DJ Khaled’s Journey Before Snapchat, and 4 Other Stories You Should Read
Here’s what you missed while you spent the week following Kanye and Wiz Khalifa’s Twitter beef way too closely…
Selected by Ann Fabens-Lassen, communications manager
On the surface, this is an article about Facebook’s new “reactions” feature, which will allow users to respond to Facebook posts with five emotions rather than just the traditional like. But the article is really about Chris Cox, the company’s chief product officer and Mark Zuckerberg’s bestie.
As the article explains, “He’s probably the closest thing Internet users have to an editor-in-chief of their digital life.” So who is this dude? Apparently, he “moonlights as a keyboard player in a reggae band, dresses fashionably, usually leaving a button open on the top of his neatly tailored work shirts.” It wasn’t what I was expecting, but this story is a really interesting longform piece about someone most people have never heard of who’s having a huge impact on the world.
Selected by Erin Nelson, marketing editor
What’s more likely to bring attention to gender objectification than beautiful women holding up ads that present other women as objects, paired with ironic statements about things they love to do? Example: “I love to give blow jobs to sandwiches,” in reference to a Burger King ad in which the model appears ready to seductively eat a sandwich.
The answer is not much.
In her recent video #WomenNotObjects, Madonna Badger, principal at Badger & Winters, uses vulgar images and blunt irony to demonstrate just how ludicrous female objectification has become in advertising. Ad Age gives a rundown of the response from celebrities, international organizations, and the brands themselves. But mostly, this is worth reading and watching because you get to witness some kick-ass chicks bring shame to these ads while making a call to arms to the advertising industry.
Miami New Times: DJ Khaled’s Journey of Success Started Long Before Snapchat
Selected by Sam Slaughter, VP of content
Kicker of the week goes to this fascinating story about the rise of DJ Khaled, who went from working in a New Orleans record store to international fame.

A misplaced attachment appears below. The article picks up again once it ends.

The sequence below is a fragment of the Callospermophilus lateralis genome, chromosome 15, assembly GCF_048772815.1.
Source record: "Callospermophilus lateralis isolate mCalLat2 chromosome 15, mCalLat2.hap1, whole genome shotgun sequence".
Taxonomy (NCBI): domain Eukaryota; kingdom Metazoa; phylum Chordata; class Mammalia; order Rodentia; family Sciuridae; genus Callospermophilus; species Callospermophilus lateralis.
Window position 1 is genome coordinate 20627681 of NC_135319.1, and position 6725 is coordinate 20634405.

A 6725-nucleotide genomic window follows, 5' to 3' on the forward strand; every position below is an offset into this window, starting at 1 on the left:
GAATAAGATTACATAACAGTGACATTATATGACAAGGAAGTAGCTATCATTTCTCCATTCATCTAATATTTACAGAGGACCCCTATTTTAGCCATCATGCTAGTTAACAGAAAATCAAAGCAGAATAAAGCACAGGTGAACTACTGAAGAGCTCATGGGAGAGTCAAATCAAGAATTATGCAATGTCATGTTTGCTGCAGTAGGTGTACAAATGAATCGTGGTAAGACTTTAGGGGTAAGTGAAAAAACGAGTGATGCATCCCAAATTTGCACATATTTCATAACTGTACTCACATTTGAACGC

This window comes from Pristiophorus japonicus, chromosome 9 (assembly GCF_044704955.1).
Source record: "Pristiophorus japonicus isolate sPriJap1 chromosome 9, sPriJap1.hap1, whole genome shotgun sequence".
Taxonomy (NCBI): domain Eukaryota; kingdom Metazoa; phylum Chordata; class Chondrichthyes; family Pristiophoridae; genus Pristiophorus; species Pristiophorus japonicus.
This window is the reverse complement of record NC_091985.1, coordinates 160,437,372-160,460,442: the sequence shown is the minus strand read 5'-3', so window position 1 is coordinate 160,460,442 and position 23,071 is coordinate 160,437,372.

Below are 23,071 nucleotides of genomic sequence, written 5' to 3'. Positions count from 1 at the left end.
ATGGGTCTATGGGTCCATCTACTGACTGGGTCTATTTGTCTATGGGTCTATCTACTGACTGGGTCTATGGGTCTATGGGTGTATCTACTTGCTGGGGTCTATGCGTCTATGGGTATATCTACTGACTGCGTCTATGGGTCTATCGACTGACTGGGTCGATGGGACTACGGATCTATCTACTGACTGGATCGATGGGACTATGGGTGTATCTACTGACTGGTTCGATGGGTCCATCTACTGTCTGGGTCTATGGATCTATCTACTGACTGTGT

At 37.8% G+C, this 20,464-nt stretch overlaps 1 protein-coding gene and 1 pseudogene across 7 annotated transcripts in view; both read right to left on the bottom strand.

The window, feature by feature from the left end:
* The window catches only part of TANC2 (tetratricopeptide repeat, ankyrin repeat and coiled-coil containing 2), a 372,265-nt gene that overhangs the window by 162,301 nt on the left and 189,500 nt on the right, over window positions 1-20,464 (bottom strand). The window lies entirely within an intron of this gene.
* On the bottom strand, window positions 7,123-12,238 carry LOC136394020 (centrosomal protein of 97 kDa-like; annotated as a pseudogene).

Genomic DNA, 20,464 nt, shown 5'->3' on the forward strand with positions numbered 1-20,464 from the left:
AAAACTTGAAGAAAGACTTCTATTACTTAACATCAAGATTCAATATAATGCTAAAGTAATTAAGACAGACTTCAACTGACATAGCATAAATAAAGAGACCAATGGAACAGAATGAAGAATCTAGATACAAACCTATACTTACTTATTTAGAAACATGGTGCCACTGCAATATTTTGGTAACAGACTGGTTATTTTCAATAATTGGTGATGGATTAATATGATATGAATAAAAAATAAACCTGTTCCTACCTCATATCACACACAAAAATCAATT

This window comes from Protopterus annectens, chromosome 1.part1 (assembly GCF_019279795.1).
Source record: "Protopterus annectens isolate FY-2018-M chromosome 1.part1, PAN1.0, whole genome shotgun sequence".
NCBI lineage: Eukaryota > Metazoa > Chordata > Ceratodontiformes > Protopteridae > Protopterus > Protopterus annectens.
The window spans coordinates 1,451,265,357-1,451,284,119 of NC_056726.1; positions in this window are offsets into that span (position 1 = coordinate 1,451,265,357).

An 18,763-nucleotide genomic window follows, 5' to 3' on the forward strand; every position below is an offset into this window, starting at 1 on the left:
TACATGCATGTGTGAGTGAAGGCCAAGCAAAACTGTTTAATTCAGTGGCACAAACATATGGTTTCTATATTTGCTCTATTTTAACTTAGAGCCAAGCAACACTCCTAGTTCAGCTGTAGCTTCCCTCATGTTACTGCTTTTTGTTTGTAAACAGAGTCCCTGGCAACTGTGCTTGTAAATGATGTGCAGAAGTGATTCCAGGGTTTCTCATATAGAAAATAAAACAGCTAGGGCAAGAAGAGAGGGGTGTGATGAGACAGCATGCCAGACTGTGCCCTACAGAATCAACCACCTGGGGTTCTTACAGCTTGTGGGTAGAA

Quoting famed First Amendment activist Luther Campbell: “Oh, so he’s back to selling? Like the booster phones. He’s going back to his f*cking roots. Let me tell you, if that’s what he’s doing, shit, he could make a billion dollars. This dude could sell ice to an Eskimo.”
Selected by Joe Lazauskas, editor-in-chief
An article that combines two of my favorite subjects—climate change and day drinking:
But the National Oceanic and Atmospheric Association researchers behind this new study say that we could reduce CO2 emissions from the electricity sector by between 33 and 78 percent, relative to 1990 levels, by 2030 without energy storage. All we have to do, they say, is apply the same logic that we do to justify drinking at odd hours of the day. That is — it’s always 5 o’clock somewhere, and it’s always windy or sunny somewhere too.
Selected by Dillon Baker, associate editor
Of all the tech stories out there, I think the saga of Facebook’s Internet.org and Google’s Project Loon may be the most interesting. Both companies, without consent from anyone, have decided to make connecting the world to the Internet a top priority—and they’re using drones, lasers, high-tech air balloons, and a boatload of lobbyists to do it.
Zuckerberg has made Internet.org the defining goal of his life, as this article makes clear: “For Zuckerberg, Internet.org is more than just a business initiative or a philanthropic endeavor: He considers connecting people to be his life’s work, the legacy for which he hopes to one day be remembered, and this effort is at its core.”
It sounds noble, but his and Google’s efforts have not been without their critics. While both claim positions of sanctity, the underlying profit incentive is obvious: Google and Facebook want the developing world’s Internet to run through their platforms. Reading between the lines to see if this is the company’s true intentions—and whether that even matters, or if we could even stop them if we decided it did—will be an evolving question.